One of the benefits of online shopping is convenience. There are no lines at checkout, and the customer should be able to proceed through the payment process and await the arrival of their goods without any issues. A complicated checkout process creates unnecessary stress and frustration and is a common cause of abandoned shopping carts. Regardless of how amazing your products are or how well-designed the rest of your website is, customers will shop elsewhere if they cannot easily pay you for the items they want.
After analyzing your website’s statistics, you can quickly determine if abandoned shopping carts are a problem for you. Your website design must allow customers to complete their transaction with the fewest possible steps and without the need to share an excessive amount of personal information. It should also provide multiple payment methods, including PayPal and other similar payment processors.
Some reputable providers that offer POS card readers have branched into integrated online payment processing. They provide secure, fast processing on and offline. Because the processor that you use can impact the checkout experience, compare available options today to identify ways your site can improve.
Slow Load Times
Seconds matter when a website is loading. Online shoppers are impatient and want instant satisfaction. Every page on your site should load rapidly, including all images and videos. Some of your customers may have a slow connection, so your website should be designed with this in mind. Time the load speed from various devices using different connections to determine if your site will have slow load time issues. If your web analytics show a high exit rate on a page, take a close look at the speed your page is loading.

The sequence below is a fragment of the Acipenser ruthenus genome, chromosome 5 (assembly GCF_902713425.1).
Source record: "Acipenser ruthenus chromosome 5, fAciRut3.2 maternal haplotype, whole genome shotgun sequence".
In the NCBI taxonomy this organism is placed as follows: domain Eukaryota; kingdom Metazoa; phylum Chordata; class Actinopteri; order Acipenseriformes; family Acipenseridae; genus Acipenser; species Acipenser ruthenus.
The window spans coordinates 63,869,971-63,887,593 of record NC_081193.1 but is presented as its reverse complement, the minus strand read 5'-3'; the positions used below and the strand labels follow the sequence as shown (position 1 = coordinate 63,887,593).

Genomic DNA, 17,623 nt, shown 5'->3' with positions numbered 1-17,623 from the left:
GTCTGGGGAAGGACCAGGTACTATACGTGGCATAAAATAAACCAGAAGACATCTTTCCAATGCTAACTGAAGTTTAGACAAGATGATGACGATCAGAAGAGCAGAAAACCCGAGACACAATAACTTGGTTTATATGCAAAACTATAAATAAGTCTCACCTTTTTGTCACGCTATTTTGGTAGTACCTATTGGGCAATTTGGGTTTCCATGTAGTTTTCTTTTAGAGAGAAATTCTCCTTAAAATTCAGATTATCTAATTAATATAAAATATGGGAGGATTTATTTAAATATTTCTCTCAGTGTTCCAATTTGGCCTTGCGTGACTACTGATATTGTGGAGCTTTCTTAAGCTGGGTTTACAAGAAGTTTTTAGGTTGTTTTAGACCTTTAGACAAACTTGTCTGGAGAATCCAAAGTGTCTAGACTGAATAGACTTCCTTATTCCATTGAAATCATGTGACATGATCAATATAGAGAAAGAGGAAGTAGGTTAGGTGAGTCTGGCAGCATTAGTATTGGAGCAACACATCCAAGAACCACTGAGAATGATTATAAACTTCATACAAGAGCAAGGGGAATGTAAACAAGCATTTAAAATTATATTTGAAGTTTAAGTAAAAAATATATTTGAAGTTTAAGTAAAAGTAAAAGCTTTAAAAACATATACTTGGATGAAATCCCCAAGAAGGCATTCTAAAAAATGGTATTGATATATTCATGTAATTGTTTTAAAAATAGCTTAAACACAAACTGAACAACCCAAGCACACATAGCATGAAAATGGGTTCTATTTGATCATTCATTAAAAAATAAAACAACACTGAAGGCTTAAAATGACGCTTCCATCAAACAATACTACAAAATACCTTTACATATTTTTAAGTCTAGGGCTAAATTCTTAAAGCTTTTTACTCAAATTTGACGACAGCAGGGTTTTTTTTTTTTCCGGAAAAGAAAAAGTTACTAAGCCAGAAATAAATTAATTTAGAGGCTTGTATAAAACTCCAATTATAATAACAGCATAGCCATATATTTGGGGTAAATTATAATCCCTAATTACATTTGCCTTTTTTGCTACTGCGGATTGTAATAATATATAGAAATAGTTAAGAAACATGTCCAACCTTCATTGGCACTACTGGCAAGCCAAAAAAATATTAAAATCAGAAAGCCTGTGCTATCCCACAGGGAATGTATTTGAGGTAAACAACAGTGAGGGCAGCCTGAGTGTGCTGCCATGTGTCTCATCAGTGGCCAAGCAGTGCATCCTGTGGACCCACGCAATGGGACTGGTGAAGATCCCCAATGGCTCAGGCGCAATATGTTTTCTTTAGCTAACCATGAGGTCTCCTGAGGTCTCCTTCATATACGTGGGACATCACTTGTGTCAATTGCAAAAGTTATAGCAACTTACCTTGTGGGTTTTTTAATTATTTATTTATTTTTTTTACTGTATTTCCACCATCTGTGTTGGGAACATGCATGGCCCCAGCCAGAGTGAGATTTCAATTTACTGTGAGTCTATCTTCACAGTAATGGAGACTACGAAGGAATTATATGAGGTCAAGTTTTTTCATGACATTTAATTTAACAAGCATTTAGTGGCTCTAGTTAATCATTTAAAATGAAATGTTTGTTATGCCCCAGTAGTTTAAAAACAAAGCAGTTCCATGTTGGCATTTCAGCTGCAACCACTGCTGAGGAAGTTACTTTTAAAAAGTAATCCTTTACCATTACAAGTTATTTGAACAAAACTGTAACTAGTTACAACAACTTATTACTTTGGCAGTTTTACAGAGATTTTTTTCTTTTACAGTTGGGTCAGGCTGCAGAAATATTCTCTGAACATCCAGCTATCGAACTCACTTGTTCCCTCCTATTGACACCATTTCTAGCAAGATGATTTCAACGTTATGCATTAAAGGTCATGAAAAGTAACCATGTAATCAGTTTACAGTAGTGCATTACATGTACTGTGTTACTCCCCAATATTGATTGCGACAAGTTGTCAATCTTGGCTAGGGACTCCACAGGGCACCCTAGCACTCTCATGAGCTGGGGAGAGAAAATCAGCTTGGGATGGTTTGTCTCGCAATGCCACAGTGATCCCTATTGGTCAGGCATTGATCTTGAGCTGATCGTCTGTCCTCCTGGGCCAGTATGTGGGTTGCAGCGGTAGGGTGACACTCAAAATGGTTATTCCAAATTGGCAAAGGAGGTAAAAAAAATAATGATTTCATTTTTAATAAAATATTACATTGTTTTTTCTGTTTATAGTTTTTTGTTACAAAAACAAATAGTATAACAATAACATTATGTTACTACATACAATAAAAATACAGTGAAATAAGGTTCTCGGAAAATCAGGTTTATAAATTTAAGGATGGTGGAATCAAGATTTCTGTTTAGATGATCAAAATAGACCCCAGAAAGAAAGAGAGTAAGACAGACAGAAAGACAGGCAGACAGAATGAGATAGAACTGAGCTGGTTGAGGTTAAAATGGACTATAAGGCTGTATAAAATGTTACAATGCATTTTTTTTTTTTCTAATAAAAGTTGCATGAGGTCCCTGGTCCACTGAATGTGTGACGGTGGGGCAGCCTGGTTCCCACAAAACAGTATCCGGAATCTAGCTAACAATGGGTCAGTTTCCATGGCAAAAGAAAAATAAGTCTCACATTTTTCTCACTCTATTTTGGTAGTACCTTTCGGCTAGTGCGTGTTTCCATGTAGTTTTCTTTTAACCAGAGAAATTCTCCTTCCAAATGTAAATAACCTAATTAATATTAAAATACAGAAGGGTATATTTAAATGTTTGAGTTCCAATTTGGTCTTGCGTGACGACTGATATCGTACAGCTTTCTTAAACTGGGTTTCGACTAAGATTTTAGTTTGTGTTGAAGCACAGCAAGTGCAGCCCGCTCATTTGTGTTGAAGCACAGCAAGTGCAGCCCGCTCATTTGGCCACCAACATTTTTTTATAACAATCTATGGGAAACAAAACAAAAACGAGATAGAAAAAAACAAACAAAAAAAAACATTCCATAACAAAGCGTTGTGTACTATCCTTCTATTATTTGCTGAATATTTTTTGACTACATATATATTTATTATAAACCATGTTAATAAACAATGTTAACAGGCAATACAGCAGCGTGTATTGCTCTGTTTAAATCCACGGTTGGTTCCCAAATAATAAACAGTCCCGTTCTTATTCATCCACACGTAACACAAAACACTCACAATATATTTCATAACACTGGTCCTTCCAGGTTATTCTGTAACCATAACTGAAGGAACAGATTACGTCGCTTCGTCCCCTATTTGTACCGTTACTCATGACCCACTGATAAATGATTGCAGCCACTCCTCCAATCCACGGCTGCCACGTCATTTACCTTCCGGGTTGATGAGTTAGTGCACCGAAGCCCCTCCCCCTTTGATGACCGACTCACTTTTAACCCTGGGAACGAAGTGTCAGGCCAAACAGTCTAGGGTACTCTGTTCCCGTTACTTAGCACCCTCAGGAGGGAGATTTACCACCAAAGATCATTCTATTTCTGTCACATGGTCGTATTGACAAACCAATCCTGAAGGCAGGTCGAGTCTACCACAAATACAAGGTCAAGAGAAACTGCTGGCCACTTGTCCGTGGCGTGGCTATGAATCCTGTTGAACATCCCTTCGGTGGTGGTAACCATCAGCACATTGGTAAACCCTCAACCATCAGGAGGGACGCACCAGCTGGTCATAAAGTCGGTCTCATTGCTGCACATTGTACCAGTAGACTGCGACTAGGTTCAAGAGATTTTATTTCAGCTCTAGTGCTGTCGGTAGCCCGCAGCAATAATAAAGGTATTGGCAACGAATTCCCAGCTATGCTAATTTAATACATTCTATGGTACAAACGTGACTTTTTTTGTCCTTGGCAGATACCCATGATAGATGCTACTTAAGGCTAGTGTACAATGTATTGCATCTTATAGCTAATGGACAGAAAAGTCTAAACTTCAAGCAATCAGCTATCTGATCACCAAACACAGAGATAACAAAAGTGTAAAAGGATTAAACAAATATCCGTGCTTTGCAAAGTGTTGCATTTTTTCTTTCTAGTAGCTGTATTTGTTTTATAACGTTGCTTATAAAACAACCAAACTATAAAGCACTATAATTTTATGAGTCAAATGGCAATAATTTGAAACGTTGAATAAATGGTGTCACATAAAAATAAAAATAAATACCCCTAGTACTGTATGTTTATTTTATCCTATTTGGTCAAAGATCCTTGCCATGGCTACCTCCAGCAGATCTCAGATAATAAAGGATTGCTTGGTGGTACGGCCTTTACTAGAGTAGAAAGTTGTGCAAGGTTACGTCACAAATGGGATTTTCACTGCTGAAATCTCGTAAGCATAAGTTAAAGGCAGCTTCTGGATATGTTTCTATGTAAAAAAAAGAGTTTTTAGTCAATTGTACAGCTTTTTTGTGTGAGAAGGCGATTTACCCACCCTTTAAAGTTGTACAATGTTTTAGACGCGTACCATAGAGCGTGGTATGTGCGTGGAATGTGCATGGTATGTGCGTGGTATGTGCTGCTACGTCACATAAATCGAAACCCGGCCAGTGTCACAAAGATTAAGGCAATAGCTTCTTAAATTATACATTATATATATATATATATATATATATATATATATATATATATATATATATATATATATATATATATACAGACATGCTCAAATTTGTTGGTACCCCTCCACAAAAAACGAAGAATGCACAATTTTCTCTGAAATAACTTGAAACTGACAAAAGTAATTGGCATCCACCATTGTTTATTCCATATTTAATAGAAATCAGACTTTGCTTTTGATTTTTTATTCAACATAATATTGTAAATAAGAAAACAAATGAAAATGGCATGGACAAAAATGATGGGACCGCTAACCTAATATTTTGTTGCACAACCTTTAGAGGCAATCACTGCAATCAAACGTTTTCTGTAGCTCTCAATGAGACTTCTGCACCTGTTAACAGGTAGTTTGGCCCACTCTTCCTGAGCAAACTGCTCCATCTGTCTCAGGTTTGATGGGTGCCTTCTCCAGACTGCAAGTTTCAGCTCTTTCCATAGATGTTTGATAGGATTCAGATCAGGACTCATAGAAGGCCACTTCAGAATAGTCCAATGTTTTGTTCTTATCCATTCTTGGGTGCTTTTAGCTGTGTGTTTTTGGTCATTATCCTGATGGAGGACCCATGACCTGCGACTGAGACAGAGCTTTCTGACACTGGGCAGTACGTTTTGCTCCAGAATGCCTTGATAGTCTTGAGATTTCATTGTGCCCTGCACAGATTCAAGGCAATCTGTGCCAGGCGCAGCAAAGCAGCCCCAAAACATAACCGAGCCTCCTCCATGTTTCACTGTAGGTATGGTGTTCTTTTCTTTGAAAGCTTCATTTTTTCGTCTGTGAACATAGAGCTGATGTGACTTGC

Run a PageSpeed Insights analyzation on your site to make sure it’s up to par. The tool will generate a to-do list for you to implement and enhance the user experience of your site for mobile and desktop users.
Slow load times are caused by many things, such as the size of images and the number of rich elements. While your website should be appealing, a graphics-heavy page can be problematic in other ways. In addition to removing unnecessary graphics and optimizing images, caching the website can dramatically improve load times.
Poor Customer Service
Another factor affecting mobile commerce is only minimally related to the website. Your customers need confidence they are making a purchase with a real company rather than a shadow business. When they call your customer service phone number during business hours, they expect to have their call answered by a live, knowledgeable professional.
If your website utilizes a chat feature or suggests emailing for assistance, a prompt response is essential. Customers who grow frustrated before making a purchase likely will not finalize the transaction. Those who receive bad customer service after their purchase may leave negative reviews online and may not become repeat customers.
Signs of poor customer service are obvious, including very public, very harmful negative reviews from upset consumers. Improving communication methods with customers and empowering the first-line communicators to assist customers during the first correspondence can save your brand image and improve your conversion rates.
Mobile commerce is not a passing trend. Instead, it is becoming more commonplace and is even preferred among many consumers. Identifying issues with your company’s shopping experience today is essential to maintain superior customer satisfaction ratings and high sales numbers going forward. The first step is to analyze your website and sales experience in these critical ways to identify issues. Use the advice above to step out onto the mobile commerce path on the right foot.
Have you encountered any of these issues on your site? Share below in the comments if you implement any of these tactics or if you’ve successfully overcome these issues in the past!